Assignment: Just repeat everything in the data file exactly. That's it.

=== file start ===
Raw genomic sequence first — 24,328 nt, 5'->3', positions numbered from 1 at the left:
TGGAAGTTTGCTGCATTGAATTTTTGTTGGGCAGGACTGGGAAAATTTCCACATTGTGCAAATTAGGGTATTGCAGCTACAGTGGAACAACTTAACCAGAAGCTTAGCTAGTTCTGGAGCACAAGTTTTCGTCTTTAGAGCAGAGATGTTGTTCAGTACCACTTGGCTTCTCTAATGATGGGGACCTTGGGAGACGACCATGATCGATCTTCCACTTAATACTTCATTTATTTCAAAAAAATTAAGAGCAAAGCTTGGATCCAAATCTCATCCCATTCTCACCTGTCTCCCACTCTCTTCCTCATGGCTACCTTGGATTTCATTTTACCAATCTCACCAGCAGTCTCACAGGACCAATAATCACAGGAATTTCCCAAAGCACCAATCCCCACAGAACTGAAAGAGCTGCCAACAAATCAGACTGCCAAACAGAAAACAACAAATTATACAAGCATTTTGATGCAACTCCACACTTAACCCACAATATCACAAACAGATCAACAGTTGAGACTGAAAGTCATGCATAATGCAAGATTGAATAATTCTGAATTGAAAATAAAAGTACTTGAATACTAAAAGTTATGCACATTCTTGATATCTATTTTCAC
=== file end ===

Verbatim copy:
Raw genomic sequence first — 24,328 nt, 5'->3', positions numbered from 1 at the left:
TGGAAGTTTGCTGCATTGAATTTTTGTTGGGCAGGACTGGGAAAATTTCCACATTGTGCAAATTAGGGTATTGCAGCTACAGTGGAACAACTTAACCAGAAGCTTAGCTAGTTCTGGAGCACAAGTTTTCGTCTTTAGAGCAGAGATGTTGTTCAGTACCACTTGGCTTCTCTAATGATGGGGACCTTGGGAGACGACCATGATCGATCTTCCACTTAATACTTCATTTATTTCAAAAAAATTAAGAGCAAAGCTTGGATCCAAATCTCATCCCATTCTCACCTGTCTCCCACTCTCTTCCTCATGGCTACCTTGGATTTCATTTTACCAATCTCACCAGCAGTCTCACAGGACCAATAATCACAGGAATTTCCCAAAGCACCAATCCCCACAGAACTGAAAGAGCTGCCAACAAATCAGACTGCCAAACAGAAAACAACAAATTATACAAGCATTTTGATGCAACTCCACACTTAACCCACAATATCACAAACAGATCAACAGTTGAGACTGAAAGTCATGCATAATGCAAGATTGAATAATTCTGAATTGAAAATAAAAGTACTTGAATACTAAAAGTTATGCACATTCTTGATATCTATTTTCAC